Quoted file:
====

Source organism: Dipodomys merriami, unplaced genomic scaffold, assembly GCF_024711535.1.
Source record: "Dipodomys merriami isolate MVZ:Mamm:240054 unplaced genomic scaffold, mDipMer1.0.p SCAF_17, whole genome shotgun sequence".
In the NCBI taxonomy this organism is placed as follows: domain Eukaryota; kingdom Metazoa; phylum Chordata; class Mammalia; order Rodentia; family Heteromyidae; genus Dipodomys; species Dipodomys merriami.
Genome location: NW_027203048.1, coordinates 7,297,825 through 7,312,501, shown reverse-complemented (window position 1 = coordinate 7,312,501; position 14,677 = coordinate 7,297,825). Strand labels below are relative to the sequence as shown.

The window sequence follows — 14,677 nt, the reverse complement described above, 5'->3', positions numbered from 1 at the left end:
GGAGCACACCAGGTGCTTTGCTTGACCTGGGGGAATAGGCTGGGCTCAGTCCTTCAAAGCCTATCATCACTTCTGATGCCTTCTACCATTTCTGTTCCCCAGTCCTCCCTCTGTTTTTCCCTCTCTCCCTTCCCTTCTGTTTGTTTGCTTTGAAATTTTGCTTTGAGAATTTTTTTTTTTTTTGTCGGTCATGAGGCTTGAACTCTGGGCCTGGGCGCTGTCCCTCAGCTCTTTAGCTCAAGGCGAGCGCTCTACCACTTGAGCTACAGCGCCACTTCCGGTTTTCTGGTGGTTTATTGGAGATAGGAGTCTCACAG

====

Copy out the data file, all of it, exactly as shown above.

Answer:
Source organism: Dipodomys merriami, unplaced genomic scaffold, assembly GCF_024711535.1.
Source record: "Dipodomys merriami isolate MVZ:Mamm:240054 unplaced genomic scaffold, mDipMer1.0.p SCAF_17, whole genome shotgun sequence".
In the NCBI taxonomy this organism is placed as follows: domain Eukaryota; kingdom Metazoa; phylum Chordata; class Mammalia; order Rodentia; family Heteromyidae; genus Dipodomys; species Dipodomys merriami.
Genome location: NW_027203048.1, coordinates 7,297,825 through 7,312,501, shown reverse-complemented (window position 1 = coordinate 7,312,501; position 14,677 = coordinate 7,297,825). Strand labels below are relative to the sequence as shown.

The window sequence follows — 14,677 nt, the reverse complement described above, 5'->3', positions numbered from 1 at the left end:
GGAGCACACCAGGTGCTTTGCTTGACCTGGGGGAATAGGCTGGGCTCAGTCCTTCAAAGCCTATCATCACTTCTGATGCCTTCTACCATTTCTGTTCCCCAGTCCTCCCTCTGTTTTTCCCTCTCTCCCTTCCCTTCTGTTTGTTTGCTTTGAAATTTTGCTTTGAGAATTTTTTTTTTTTTTGTCGGTCATGAGGCTTGAACTCTGGGCCTGGGCGCTGTCCCTCAGCTCTTTAGCTCAAGGCGAGCGCTCTACCACTTGAGCTACAGCGCCACTTCCGGTTTTCTGGTGGTTTATTGGAGATAGGAGTCTCACAG